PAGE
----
So, free and the eco-system around it is a lie, but it’s more than a lie; it’s a con. It is a text book definition of a confidence trick. Who are the people that get had by confidence tricks? Who gets conned? Dumb fucks, right? That would be us. It’s a concealed barter. We are exchanging something of value, but that is not made apparent to us, and we do not understand the extent of what it is we’re giving up. And more than that, they will tell you, but you have a choice; don’t use Google, it’s fine. Use Yahoo! OK, what’s their business model?

Oh, it’s the same. So this business model has become a monopoly on the internet, and the lack of alternatives is hugely, hugely worrying. This business model is fuelled by a cycle of venture capital and exits. When you take venture capital, when you take equity investment, you have to have an exit; that’s how the people who give you the money make their money back ten-fold or more. You either exit to people or you exit to a larger company.

So, how many of you have seen this? Spritz. It’s a new way of reading. Anyone seen this? Who thinks this is cool? I’ll put my hand up because I think it’s cool. When I saw it, I was like…Wow! And then I saw, because it’s awesome, it’s like basically you can look at the screen right now and you read one word at a time and it’s positioned so that you can read really, really quickly, and the CEO of the company was at a conference that I was speaking at recently, and in his talk he said, you know, we discovered, they don’t have any scientific evidence to back this up, but he said, “We discovered that people with dyslexia find this really easy to read because there are no distractions and they can just focus.” And then, at the dinner that we were talking at, I asked him what his business model was and he was like, well, we can see what you’re reading, right? And this is an SDK. They want people to put this into their own applications. And he said during his talk, “We’d really like to see some email apps using this.” I wonder why that was?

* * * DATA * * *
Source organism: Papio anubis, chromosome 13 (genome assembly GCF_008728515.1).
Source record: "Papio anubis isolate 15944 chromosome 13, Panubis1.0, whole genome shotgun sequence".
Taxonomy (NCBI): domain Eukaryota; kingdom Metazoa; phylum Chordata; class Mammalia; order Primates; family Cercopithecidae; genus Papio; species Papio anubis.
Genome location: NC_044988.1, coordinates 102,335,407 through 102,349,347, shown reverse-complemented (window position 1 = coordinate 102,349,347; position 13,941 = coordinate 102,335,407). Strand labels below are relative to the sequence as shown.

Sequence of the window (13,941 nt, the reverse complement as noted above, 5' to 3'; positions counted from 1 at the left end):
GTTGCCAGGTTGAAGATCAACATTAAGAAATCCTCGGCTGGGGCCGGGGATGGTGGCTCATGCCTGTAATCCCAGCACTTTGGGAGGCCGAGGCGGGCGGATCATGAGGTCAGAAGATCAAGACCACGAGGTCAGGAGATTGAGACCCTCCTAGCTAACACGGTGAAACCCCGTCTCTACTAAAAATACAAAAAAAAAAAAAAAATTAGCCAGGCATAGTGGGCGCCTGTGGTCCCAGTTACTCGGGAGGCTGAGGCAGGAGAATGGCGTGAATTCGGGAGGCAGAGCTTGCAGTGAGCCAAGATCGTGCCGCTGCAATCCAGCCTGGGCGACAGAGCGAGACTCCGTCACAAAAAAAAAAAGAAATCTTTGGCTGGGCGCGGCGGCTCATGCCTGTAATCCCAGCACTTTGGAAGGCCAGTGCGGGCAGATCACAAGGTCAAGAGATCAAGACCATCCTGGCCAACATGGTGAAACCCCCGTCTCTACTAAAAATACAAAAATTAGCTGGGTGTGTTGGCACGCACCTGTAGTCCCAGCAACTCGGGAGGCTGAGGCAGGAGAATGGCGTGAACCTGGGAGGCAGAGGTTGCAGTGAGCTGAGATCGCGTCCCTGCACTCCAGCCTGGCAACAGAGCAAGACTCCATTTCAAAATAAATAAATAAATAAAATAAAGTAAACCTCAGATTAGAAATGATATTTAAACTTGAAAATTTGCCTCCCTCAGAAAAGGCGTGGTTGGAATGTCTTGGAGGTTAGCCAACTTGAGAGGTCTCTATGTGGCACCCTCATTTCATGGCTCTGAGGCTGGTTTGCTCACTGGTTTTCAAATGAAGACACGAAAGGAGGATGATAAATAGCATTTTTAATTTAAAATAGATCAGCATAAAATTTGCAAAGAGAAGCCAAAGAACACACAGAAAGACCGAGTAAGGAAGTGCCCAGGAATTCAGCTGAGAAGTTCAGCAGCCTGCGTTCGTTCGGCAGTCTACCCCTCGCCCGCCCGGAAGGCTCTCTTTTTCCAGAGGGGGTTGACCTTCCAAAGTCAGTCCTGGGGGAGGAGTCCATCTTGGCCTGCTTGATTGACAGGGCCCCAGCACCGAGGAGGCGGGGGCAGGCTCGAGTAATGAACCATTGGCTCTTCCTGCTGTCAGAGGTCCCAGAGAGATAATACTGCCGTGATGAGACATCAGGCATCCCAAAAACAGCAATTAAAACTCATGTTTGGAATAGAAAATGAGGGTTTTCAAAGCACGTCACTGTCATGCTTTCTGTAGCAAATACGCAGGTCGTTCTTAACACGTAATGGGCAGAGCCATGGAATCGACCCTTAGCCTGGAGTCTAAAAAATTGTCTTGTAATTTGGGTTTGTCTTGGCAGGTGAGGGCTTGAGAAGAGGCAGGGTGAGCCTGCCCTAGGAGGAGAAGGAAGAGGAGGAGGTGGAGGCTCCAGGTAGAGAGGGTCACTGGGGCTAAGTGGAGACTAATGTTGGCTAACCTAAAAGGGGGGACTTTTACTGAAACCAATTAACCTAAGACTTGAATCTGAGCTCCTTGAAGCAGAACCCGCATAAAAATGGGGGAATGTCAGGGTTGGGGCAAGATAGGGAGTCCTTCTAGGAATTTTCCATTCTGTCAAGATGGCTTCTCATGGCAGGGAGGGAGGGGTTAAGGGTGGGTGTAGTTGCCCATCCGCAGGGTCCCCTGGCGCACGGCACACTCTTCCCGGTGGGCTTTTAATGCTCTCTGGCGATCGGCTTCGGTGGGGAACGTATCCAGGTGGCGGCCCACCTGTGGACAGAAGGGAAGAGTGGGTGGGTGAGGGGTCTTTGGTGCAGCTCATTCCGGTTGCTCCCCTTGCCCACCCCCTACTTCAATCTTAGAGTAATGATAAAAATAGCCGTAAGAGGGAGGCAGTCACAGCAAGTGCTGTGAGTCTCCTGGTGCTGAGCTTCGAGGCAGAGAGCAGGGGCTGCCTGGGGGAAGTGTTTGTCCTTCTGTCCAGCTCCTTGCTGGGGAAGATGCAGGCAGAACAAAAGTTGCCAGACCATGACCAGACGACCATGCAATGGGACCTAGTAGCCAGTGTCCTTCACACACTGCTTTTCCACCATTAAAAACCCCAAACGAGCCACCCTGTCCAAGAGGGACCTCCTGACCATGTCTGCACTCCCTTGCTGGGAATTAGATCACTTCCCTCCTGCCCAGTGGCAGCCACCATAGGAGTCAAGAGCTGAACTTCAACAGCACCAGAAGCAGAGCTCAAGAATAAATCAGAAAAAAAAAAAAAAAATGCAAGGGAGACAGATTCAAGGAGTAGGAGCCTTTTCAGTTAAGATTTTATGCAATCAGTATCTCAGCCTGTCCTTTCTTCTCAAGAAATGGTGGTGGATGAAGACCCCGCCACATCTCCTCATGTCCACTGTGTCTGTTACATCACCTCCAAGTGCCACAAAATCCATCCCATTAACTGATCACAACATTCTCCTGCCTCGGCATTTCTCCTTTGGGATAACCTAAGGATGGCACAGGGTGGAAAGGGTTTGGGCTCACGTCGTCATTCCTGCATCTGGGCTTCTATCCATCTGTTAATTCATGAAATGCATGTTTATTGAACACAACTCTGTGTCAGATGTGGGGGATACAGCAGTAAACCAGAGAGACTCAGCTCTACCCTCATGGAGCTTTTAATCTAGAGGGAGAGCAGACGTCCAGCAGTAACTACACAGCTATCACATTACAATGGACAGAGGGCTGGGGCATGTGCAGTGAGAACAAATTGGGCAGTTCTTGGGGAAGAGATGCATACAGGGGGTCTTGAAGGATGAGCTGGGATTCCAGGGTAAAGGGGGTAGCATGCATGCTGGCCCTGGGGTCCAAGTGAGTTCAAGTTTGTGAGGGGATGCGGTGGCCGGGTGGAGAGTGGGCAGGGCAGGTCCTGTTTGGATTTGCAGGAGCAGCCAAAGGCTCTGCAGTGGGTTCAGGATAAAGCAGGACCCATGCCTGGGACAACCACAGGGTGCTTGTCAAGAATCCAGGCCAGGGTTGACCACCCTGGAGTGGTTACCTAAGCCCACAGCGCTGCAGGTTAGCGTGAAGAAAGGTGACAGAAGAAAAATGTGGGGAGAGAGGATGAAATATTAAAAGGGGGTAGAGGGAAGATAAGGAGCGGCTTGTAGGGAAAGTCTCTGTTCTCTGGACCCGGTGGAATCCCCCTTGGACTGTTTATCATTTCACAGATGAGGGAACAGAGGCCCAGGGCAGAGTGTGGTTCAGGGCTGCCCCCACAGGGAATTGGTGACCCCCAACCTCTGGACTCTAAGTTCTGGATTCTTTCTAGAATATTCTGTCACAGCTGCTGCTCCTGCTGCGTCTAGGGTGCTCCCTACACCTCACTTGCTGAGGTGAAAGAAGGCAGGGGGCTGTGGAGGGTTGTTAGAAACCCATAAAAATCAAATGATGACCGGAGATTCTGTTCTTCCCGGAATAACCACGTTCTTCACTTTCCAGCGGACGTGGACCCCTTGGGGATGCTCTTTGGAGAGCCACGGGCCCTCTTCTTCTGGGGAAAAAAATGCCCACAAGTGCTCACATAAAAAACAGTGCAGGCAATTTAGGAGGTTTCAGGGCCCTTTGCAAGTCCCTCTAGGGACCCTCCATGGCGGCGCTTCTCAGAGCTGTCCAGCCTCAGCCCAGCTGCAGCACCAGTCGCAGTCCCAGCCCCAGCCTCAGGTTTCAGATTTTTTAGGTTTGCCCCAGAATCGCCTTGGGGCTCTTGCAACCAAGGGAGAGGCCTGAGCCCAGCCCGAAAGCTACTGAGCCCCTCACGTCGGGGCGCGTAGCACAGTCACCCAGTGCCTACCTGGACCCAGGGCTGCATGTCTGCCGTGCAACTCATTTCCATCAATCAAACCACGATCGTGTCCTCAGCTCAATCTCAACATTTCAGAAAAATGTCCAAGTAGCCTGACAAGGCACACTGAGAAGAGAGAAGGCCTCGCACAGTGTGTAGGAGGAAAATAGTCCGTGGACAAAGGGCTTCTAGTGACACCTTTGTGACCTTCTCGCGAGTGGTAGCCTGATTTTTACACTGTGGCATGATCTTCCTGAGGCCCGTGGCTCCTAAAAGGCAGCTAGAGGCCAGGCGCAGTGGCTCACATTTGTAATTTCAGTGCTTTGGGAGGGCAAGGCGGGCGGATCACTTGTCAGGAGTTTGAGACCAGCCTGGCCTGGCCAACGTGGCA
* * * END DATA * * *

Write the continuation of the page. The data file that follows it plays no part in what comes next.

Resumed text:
But what’s worse is, what is the choice you’re being given here, especially if what they say is true and you have dyslexia. What’s the choice you’re being given? Either read better or…and let us spy on you…or read worse. I believe that humanity deserves better than this myopic, myopic business model and its ramifications. This is an unacceptable, unacceptable decision to be put in the position of making.

So, corporate surveillance is the business model of spying on you. It’s the business model of studying you, understanding you, to predict your behaviour and to manipulate you. So let’s just at least stop getting surprised every time they act in line with their business model. It’s not helping. In this business model, you are the quarry being mined. You’re the livestock being farmed. You are the lab rat, and so am I. You are in the eternal words of Mark Zuckerberg.”

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Posted in P2P Infrastructures | No Comments »

German utility E.ON confirms irreversible distributed energy revolution